Well, no. Not yet. Unemployment in the US isn’t 25%, it’s under 9%. US GDP has not slumped 33%; in fact, there is now modest growth. The Dow Jones and Nasdaq are bearish, but the 34% loss in value of the Dow in 2008 palls in comparison with the 89% collapse of Wall Street prices in 1929–1932. The Dow is well above 10,000 points – in fact, nearly 12,000 as of mid December. CPI is flat as price deflation feeds into cars, computers and petrol.
True, at the margins, workers have seen their jobs vanish and estimates suggest two million Americans have fallen through the cracks, leading to a rise in homelessness and the opening of more soup kitchens. The US auto industry, whose virtual collapse in 2008 promised to turn manufacturing centres like Detroit into ghost towns, is still very much in recovery mode. This is not a jobless recovery, but new jobs are still slow in coming.
Meanwhile, the situation in Berlin is serious, but not hopeless. German unemployment isn’t 15%, Moreover, German exports are still going gangbusters. Bundesbank reserves are over 300 billion euros. Inflation is not an issue.
Unlike 1929–33, government and central bank action is now coordinated. An orderly dollar credit swap took place between the US Fed and the European Central Bank early in December. China and Taiwan cut their bank reserve ratio requirements, while Beijing has allowed the yuan to appreciate slowly to avoid importing excessive inflation.
Ghosts of 1929
The lessons of the Wall Street Crash and the Great Depression are seared into the mentalities of European and American central bankers and economic policy makers. After World War II, billions of dollars in Marshall aid bankrolled European reconstruction, in stark opposition to what had happened after World War I. The prescription was Keynesian and the watchword was – and remains – liquidity, liquidity, liquidity. Rinse and repeat.
The Black Monday stock market crash of 1987 saw the hard-earned lessons gleaned from 1929 applied: the US Federal Reserve intervened in the largest one-day fall on Wall Street and ensured there was adequate liquidity in the system. Each time the US Fed has done this (in 1987, 1998, 2003 and 2009), there has been a sluggish rebound – just enough to keep markets trending in positive territory.
Compare this with 1929–33. In 1929, everyone dumped shares on Wall Street on Black Friday (J.P. Morgan bought up briefly on Day Two to instil confidence in the market, then shamelessly profited following the brief stock rally). The Hoover administration slashed its budgets savagely, raised the top tax rate significantly, and allowed the Smoot-Hawley tariff act to pass in 1930, which decimated global trade for the next 10 years.
Subsequently, US foreign trade fell by an astronomical 70% by 1933. Figures for Britain, France and Germany were similar. Even US–Canada trade collapsed as countries engaged in retaliatory tariff measures. Trade, the life-blood of the international economy, was rudely cut off.
Fast forward to 2011. True, there’s still no Doha Round World Trade Organisation (WTO) deal in sight (negotiations commenced in 2000, but have been dormant since 2008), but world trade has functioned fairly efficiently since the conclusion of the Uruguay Round in 1994. What has really caused a trade and financial imbalance (and a significant proportion of US, Japanese and EU indebtedness) has been China’s rapid emergence as the world’s largest exporter since its admission to the WTO in 2001.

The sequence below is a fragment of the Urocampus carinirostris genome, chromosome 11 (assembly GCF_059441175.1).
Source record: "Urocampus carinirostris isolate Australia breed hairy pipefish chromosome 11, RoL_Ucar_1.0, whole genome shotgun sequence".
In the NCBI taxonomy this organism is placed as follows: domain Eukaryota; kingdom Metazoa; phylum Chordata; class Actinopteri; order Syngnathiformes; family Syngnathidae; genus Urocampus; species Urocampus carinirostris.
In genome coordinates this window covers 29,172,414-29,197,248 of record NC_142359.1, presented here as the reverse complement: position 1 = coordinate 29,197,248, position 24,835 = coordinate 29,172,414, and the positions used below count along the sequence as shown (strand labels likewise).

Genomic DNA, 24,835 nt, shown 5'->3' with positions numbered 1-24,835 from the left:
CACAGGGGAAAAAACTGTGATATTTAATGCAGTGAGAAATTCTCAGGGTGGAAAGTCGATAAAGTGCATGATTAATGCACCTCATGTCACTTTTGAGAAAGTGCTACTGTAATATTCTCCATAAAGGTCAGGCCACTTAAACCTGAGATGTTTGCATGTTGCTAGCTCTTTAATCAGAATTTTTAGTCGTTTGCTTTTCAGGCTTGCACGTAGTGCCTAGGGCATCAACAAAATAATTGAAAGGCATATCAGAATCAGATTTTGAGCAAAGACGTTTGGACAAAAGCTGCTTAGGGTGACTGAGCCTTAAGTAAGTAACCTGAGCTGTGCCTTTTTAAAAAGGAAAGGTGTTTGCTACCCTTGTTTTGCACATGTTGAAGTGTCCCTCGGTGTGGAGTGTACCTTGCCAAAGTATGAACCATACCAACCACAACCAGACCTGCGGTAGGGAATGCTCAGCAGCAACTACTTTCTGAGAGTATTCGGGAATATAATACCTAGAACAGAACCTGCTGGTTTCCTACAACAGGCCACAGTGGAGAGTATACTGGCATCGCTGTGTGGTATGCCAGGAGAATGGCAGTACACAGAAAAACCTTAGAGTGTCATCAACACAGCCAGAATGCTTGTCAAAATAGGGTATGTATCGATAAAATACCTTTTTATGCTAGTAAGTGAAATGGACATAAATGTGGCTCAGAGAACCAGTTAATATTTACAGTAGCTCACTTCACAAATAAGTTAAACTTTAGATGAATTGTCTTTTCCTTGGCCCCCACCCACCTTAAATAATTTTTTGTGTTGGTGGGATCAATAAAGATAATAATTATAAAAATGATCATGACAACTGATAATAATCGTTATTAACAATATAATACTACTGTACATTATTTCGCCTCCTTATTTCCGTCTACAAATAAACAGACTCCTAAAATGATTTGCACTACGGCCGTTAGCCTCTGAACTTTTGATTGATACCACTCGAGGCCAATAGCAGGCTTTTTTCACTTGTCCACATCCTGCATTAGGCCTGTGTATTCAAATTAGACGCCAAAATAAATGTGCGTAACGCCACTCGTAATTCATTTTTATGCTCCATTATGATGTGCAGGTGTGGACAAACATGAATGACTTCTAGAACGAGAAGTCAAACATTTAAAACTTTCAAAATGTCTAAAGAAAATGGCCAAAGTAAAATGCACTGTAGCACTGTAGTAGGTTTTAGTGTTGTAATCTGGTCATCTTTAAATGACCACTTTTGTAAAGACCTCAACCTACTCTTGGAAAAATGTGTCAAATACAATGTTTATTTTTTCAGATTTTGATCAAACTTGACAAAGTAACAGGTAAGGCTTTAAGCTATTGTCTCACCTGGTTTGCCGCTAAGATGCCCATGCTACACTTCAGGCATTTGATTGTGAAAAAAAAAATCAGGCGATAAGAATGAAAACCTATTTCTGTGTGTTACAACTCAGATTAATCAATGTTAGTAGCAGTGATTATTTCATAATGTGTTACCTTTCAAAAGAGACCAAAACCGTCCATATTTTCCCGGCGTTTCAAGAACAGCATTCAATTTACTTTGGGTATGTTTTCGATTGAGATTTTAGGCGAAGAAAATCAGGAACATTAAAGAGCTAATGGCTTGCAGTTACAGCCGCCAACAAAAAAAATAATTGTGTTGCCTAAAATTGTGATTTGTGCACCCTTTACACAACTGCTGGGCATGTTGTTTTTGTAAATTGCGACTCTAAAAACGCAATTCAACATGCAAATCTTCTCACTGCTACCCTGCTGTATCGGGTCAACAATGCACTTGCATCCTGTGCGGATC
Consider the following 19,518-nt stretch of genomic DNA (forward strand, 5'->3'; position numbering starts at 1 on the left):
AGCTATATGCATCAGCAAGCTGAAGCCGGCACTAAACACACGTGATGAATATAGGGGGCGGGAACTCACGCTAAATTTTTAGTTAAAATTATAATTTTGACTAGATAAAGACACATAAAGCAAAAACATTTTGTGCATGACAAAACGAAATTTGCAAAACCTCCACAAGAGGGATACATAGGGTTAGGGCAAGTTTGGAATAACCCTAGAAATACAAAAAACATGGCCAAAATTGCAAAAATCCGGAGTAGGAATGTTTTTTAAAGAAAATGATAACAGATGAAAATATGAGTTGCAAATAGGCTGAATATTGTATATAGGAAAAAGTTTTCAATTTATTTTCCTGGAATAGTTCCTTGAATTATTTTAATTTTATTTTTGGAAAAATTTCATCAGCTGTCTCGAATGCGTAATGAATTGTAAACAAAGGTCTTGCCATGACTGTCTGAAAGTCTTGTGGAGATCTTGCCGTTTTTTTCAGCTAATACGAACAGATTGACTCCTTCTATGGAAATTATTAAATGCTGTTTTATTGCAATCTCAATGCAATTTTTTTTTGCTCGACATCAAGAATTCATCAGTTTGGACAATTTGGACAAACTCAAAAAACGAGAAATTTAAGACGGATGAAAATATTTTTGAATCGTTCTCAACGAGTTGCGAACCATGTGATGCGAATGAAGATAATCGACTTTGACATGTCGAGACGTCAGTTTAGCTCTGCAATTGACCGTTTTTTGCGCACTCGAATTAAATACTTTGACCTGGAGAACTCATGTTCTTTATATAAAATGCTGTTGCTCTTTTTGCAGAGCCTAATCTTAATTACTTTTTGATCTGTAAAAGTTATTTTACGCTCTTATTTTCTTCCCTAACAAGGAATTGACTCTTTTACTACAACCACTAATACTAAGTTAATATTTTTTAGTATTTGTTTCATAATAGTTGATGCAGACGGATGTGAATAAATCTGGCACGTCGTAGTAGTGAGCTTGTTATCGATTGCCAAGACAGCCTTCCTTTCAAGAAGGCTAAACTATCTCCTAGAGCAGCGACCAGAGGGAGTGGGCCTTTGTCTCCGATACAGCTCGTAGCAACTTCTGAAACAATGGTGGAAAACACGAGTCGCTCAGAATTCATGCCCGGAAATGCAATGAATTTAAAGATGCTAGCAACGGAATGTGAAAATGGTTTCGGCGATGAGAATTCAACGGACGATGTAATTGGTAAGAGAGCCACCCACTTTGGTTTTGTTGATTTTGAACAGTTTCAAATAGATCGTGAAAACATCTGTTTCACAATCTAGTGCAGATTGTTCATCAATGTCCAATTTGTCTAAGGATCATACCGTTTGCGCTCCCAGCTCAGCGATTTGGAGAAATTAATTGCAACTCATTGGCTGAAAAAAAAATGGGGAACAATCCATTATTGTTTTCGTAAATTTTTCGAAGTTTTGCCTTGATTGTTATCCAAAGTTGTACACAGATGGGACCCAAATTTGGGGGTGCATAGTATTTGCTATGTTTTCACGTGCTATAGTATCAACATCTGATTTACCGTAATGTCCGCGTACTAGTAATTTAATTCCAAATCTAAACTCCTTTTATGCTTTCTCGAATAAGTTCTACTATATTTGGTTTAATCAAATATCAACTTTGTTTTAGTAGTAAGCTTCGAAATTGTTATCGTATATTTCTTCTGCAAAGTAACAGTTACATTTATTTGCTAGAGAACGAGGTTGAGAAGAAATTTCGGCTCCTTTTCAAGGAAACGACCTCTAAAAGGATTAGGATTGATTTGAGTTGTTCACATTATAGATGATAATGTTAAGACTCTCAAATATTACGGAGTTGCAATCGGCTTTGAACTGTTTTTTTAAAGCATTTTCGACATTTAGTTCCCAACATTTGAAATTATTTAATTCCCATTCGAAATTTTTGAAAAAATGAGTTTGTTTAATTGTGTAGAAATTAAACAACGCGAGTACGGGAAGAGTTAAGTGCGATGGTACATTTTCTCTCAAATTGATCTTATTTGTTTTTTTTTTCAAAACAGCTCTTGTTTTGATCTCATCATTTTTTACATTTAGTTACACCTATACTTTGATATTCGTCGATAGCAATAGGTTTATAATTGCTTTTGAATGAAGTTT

Indirectly, China’s productivity, export boom and willingness to purchase swathes of debt in the form of sovereign bonds fuelled the credit boom and deficit spending of the US, EU and Japan.
Commentators who charge that China needs to stop saving and start consuming are right, because while structural disequilibrium in the global economy persists (meaning China saves and the West consumes), the sovereign debt issue threatens to drive the world into depression if markets get spooked and start to punish governments and banks savagely for their former profligacy.
If that happens, start stocking up on tinned soup. Because there isn’t any money left in the kitty to engage in any more massive bank rescues.
A China that spends would go some way towards alleviating this imbalance, as well as possibly rescuing the global economy from an extended recession. Beijing would win as well, as it prevents its own export markets from sinking into oblivion.
But to return to hegemonic stability theory, Kindleberger is right: the system needs a leader, a hegemon, that is willing and able to provide international public goods. China is neither willing nor able to fulfil this function. Its economy is scarcely larger than Japan’s. The US Fed, and its ability to extend long and short-term credit to ensure liquidity in global markets is our best – possibly our only – bet.
For those groping for ways to save the moribund world economy from depression, take some encouragement from Keynes. While on his deathbed, he despaired of the British economy in 1946, questioned his own solutions, and returned to a concept he had rejected throughout his career: the self-equilibrating power of the “invisible hand” of the market.